Our hospital is well-known, so if your baby has any issues your care gets transferred to us. We get a lot of 50-year-old women who have done IVF, and if you can afford IVF you’ve obviously got income, but probably 40 to 50 percent of the people that come in to have babies are very poor. We get a lot of Dominican women who are fresh off the boat, here just to have their baby. If you are foreign and your baby’s born here, the baby’s a citizen and she’ll be able to get the benefits of WIC and food stamps and stuff — WIC is a very basic program where you can get bread, milk, eggs and baby formula at certain grocery stores.
Some of the poorest of the poor who come in are just so expectant because their cousin told them, “You go to this hospital and they’ll treat you so well if something happens to the baby,” so they think they don’t have to put any effort into being kind and you’re just going to coddle them.
I learned the hard way not to assume anything about the family members. You see one who looks very young and you say, “Oh is that your sister, is that your cousin?” And: “No, that’s my mom.” That’s the norm for them. They get pregnant and they get excited and they’re 17, and people come in with balloons to celebrate.
You get baby daddy drama sometimes — the boyfriend is there while she’s delivering and the husband will be downstairs. I haven’t had that patient but I’ve seen security guards brought in to prevent fighting in the delivery room.
The mother-in-laws, I’ve seen them fighting in there. The women giving birth use this moral support nonsense, and they have everyone from their cousin to their father in the delivery room — when a woman’s got a bunch of people, we joke that the superintendent of the apartment building is in there with her. Why do you need your second cousin who happened to be in the area? Wait until the baby’s out or until you’re home. It’s such an intimate process and they don’t respect it.
The nurse decides how many people you can have. I like to keep it to three. But it depends on if they’re quiet and not asking dumb questions, or my mood that day.
Other people go through IVF, cycle after cycle. So when the fetus finally takes, as you can imagine if you’ve been trying so hard, you’re going to really, really cherish it. So they’re angry and psychotic. They’re very hard to deal with because they’re the ones who ask you questions and it’s in one ear out the other — you turn around and they ask you the same question again. They’re so frantic.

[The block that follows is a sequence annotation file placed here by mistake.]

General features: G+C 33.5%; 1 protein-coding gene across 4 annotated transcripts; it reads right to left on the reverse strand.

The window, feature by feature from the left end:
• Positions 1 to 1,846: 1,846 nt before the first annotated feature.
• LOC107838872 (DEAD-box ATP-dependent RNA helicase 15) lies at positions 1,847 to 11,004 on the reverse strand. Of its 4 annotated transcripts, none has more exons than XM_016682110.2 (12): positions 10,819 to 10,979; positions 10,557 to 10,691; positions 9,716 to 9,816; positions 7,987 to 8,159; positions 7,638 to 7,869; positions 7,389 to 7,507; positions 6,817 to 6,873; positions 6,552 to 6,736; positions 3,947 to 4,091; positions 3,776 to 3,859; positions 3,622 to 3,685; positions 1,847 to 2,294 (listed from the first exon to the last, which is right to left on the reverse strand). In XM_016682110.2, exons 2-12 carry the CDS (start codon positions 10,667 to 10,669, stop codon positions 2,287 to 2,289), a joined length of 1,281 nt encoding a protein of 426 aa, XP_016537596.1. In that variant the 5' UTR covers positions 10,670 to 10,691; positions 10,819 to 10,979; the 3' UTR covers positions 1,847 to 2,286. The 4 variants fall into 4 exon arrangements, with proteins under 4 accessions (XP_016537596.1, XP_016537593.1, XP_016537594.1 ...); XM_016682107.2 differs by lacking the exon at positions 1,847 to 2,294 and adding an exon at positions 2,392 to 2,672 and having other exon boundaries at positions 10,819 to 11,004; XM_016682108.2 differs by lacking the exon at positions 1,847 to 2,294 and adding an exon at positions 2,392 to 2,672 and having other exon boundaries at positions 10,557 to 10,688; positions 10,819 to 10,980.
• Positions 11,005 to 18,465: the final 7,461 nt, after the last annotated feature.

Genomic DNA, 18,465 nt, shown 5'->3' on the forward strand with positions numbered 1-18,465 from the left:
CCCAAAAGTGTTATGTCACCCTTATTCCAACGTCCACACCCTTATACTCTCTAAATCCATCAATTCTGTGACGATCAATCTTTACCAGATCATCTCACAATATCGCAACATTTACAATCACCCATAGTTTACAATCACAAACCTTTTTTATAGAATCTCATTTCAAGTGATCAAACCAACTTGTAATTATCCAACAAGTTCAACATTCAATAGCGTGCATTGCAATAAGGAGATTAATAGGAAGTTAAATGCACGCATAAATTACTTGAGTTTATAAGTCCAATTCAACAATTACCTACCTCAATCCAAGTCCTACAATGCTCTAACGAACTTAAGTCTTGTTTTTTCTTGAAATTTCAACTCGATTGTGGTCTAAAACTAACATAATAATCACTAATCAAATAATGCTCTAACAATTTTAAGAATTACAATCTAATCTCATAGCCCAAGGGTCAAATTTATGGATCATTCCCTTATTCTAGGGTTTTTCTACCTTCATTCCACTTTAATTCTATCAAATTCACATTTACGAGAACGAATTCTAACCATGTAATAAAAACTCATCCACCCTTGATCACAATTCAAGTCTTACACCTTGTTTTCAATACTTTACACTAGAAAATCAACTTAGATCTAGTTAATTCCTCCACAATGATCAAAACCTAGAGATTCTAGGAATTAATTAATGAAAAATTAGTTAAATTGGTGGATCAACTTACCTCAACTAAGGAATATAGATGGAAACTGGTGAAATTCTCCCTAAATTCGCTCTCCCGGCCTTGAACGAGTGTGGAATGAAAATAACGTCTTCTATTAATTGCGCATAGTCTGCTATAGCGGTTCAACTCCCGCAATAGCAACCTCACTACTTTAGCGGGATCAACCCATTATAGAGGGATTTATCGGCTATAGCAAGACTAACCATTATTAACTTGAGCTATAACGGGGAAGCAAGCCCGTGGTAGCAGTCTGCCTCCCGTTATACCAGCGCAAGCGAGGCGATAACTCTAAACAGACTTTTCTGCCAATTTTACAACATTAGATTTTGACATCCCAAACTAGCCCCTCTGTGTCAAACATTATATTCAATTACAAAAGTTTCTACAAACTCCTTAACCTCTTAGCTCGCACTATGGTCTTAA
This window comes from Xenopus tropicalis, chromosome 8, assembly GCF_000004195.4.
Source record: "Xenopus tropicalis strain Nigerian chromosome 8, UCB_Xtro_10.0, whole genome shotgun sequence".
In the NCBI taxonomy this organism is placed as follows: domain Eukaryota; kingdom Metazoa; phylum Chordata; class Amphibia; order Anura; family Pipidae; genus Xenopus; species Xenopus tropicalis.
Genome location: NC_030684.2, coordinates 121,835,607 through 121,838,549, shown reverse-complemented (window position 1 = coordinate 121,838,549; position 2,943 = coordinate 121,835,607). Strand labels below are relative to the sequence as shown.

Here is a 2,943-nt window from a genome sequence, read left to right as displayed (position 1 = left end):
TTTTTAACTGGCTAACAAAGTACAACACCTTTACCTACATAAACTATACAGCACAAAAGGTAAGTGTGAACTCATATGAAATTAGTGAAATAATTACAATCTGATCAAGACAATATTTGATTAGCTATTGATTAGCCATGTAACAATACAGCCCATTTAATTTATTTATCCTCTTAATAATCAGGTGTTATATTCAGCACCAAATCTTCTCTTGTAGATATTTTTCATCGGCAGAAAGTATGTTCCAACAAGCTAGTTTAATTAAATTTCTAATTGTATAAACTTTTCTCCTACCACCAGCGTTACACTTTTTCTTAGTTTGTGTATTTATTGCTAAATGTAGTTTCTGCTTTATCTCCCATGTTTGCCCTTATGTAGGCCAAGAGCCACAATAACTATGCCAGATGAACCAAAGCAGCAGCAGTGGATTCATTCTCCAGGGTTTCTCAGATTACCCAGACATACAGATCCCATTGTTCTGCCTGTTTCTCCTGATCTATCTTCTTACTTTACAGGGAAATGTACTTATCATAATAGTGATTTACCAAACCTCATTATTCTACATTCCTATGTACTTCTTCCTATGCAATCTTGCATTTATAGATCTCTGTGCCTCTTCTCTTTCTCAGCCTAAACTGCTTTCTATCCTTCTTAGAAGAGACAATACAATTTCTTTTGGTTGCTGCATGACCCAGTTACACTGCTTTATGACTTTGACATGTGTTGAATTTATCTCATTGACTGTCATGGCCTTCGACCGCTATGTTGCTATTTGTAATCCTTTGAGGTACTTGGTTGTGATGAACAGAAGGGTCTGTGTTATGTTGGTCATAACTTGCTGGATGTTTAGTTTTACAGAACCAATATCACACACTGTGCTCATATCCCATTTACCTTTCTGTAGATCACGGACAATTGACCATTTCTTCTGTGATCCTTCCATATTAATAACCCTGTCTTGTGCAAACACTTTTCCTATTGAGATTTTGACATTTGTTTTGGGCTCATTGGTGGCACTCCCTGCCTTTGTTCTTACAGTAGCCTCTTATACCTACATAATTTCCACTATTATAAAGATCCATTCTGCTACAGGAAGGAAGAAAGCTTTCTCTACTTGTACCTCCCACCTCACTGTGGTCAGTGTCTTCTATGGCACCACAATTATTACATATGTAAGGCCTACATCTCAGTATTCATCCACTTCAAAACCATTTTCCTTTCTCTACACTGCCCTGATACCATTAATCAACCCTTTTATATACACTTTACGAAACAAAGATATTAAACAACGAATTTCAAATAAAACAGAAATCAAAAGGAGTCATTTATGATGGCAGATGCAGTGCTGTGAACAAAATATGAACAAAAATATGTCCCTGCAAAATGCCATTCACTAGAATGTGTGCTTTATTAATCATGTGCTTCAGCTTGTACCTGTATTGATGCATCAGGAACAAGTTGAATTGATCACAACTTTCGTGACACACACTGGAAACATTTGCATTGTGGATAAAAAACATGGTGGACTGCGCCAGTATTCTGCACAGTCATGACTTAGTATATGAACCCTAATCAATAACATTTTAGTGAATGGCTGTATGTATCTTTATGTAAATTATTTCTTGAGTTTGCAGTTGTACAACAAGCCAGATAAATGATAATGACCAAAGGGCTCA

And the people with money, they’re entitled: “I’m rich, do this for me.” We’re there to take care of you and your child but we’re not your servants. And you do get some very lovely patients, too. We have a lot of celebrities. The thing Beyoncé did with building a suite and all that nonsense, that would not have flown in my hospital. Maybe they took the path of least resistance and went to the hospital that was willing to accommodate them.
But all of them want all this coddling from their husbands and us. And we get it, the woman’s in labor, it’s painful — you don’t want a husband there flipping through TV. But then they expect me to jump on board with it but that’s not my job. That’s not my fucking wife. I’m not rubbing her feet. If I’m asked to rub her back or something, I’m like I’ll get you a pillow and your husband’s here. Honestly I’m not going to massage your back — it’s insane. I’m not your doula or your midwife. Pass.
The religious Jews tend to be difficult. Sometimes they come in with their whole gowns because if they’re really, really religious they can’t expose their skin to their husbands and you can’t work with those things in the delivery room, and they don’t get it! So it’s like, can you relinquish that shit for now so I can take care of you? They can’t expose their arms to their husbands so obviously the vagina is like a whole new level.
We had a patient the other day, very very Orthodox — he wouldn’t even make eye contact with his own wife. He would come in with his head down, staring at the floor — he probably couldn’t even describe me, always staring at the floor. I never once saw him look at her. He was on the other side of the curtain as much as possible.
And it’s a disgusting process so it can’t ever be elegant. I mean, maybe if you’re the woman who doesn’t scream and hoot and holler, and people in the room don’t get splashed in the face with blood and amniotic fluid, then it might be elegant. If you don’t shit on yourself — you push like you’re sitting on the toilet, it’s the same muscles. And if you have eaten and you got food in you then it’s gotta come out. I had one woman who shat on the baby. There was so much shit coming out the baby just got covered in shit. It’s like, your mother shat on you. Happy birthday. That wasn’t my patient — I brought the scale in to help my friend and I smelled it and I was like I love you girl, but I gotta go.
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